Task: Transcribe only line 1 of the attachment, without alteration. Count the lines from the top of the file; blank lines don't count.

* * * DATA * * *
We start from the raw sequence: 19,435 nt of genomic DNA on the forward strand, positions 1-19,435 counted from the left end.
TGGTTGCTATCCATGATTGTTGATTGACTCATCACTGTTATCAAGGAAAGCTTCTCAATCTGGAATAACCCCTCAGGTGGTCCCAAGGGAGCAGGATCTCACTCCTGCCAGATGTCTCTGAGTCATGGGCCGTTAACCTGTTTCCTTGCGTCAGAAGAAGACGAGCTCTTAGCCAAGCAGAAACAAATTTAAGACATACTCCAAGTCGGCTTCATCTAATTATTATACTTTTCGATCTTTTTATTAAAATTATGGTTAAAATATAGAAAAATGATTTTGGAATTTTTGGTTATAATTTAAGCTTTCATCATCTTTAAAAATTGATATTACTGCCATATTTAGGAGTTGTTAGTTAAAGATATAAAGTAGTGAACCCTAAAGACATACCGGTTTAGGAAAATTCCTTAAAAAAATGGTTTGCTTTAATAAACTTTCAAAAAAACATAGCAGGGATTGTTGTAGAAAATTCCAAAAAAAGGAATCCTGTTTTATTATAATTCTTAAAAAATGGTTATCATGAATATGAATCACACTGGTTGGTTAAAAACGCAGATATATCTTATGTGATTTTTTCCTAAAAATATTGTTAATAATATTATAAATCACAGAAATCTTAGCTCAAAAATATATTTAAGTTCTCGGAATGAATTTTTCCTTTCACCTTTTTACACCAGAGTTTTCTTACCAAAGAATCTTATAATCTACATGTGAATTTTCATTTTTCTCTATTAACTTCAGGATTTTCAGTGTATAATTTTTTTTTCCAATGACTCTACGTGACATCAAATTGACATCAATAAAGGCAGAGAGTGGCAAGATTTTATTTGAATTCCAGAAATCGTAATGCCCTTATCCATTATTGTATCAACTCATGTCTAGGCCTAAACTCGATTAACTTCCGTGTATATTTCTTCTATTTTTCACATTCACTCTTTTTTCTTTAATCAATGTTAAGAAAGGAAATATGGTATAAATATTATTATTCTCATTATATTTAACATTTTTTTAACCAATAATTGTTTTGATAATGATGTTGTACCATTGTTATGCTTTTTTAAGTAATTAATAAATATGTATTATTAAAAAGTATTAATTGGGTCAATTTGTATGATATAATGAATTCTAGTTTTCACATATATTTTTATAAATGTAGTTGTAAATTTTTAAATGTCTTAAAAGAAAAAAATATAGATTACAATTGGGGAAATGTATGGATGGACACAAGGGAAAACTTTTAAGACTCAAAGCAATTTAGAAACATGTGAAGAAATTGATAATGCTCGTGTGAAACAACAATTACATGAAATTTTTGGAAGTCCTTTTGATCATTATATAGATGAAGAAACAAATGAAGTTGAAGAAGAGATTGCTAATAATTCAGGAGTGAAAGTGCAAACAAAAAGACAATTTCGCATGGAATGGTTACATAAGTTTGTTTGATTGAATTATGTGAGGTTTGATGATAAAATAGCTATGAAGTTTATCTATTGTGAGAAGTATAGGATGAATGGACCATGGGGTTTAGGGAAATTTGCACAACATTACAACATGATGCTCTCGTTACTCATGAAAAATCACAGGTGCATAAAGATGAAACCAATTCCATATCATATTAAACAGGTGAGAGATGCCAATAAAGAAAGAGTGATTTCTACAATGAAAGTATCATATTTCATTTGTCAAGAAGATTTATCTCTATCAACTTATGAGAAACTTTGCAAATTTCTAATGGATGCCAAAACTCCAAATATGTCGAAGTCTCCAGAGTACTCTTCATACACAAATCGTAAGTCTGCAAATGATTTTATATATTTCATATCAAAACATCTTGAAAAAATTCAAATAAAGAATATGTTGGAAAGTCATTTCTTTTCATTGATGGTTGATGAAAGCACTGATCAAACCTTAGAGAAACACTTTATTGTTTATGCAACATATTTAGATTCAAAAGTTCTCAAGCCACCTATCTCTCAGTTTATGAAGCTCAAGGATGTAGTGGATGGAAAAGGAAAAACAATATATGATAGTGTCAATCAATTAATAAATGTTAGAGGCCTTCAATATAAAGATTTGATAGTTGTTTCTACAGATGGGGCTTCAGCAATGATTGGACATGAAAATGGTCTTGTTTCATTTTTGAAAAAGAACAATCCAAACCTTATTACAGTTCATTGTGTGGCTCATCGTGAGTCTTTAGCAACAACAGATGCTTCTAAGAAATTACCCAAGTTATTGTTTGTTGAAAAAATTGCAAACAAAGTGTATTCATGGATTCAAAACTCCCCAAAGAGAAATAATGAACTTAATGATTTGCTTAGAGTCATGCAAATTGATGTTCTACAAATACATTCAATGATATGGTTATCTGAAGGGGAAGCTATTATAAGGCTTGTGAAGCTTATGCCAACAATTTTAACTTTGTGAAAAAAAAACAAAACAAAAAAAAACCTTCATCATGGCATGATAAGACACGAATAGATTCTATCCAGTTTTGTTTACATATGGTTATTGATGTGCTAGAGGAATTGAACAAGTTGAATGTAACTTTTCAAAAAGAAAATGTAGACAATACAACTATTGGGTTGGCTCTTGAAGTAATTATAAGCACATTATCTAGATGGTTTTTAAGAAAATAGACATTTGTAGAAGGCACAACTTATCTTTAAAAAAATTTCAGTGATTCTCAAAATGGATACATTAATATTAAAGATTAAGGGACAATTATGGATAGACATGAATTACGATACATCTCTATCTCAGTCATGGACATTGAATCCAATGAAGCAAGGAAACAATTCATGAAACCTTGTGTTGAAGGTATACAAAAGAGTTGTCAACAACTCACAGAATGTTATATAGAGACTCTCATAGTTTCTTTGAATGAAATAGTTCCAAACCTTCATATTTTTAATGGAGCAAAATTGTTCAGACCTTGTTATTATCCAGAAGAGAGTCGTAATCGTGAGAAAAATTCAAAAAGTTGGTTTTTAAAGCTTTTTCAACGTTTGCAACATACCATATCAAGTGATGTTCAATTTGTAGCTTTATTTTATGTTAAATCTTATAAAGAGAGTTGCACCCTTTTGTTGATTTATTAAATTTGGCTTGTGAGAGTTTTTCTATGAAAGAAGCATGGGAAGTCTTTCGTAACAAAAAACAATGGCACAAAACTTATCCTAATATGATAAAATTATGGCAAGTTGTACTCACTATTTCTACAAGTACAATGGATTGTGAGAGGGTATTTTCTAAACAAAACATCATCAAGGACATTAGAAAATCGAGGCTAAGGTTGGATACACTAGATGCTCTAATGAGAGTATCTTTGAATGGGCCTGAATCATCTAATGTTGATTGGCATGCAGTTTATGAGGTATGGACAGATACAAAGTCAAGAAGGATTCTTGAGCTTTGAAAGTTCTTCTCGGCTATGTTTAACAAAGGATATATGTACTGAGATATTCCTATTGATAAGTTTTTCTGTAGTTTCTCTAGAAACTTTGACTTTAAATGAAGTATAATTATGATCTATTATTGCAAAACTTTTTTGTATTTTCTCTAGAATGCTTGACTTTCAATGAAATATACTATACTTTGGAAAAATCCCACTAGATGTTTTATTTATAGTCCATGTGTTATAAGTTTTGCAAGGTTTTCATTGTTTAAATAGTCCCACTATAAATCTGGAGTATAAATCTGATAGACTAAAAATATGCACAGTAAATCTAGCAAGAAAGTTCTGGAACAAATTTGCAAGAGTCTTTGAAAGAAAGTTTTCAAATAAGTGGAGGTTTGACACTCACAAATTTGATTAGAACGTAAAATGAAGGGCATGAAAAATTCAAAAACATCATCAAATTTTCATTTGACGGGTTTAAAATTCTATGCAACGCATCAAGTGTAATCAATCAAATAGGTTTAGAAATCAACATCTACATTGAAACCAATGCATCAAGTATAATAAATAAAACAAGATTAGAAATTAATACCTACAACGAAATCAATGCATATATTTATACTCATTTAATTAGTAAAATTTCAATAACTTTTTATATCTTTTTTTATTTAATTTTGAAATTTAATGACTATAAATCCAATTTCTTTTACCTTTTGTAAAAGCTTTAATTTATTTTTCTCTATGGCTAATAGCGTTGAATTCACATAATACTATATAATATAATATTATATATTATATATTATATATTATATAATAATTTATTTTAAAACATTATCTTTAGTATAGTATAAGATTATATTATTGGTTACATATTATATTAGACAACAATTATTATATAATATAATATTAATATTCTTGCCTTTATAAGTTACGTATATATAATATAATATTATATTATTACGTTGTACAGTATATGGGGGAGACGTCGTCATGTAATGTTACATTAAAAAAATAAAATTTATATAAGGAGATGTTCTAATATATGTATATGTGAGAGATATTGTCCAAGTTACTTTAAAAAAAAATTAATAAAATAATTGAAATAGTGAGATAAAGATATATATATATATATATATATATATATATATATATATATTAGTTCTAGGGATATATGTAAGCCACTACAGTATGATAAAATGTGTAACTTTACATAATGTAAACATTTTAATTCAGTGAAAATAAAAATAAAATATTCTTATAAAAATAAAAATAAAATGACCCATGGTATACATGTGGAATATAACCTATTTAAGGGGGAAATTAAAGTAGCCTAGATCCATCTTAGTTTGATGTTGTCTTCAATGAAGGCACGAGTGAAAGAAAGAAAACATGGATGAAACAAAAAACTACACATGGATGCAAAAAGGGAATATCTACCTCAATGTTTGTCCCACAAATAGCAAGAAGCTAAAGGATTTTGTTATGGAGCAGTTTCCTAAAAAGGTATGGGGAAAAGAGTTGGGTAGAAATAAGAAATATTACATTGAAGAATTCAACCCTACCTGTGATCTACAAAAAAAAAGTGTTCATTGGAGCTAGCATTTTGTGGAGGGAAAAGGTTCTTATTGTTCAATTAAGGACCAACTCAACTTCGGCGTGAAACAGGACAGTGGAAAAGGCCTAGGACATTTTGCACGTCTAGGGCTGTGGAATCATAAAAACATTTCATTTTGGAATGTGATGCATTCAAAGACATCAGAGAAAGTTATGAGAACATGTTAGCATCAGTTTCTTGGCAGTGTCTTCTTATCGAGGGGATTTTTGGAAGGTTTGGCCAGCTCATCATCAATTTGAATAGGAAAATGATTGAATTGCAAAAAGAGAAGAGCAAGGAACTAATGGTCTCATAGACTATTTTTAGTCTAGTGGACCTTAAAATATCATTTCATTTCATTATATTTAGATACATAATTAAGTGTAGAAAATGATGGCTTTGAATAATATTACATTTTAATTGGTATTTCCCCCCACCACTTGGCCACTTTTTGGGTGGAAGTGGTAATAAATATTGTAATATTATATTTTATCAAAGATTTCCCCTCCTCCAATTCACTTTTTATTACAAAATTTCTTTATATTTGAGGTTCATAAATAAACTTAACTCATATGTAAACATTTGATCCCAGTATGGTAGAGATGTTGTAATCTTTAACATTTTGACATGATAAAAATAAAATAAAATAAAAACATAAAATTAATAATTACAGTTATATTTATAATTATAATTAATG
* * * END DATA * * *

We start from the raw sequence: 19,435 nt of genomic DNA on the forward strand, positions 1-19,435 counted from the left end.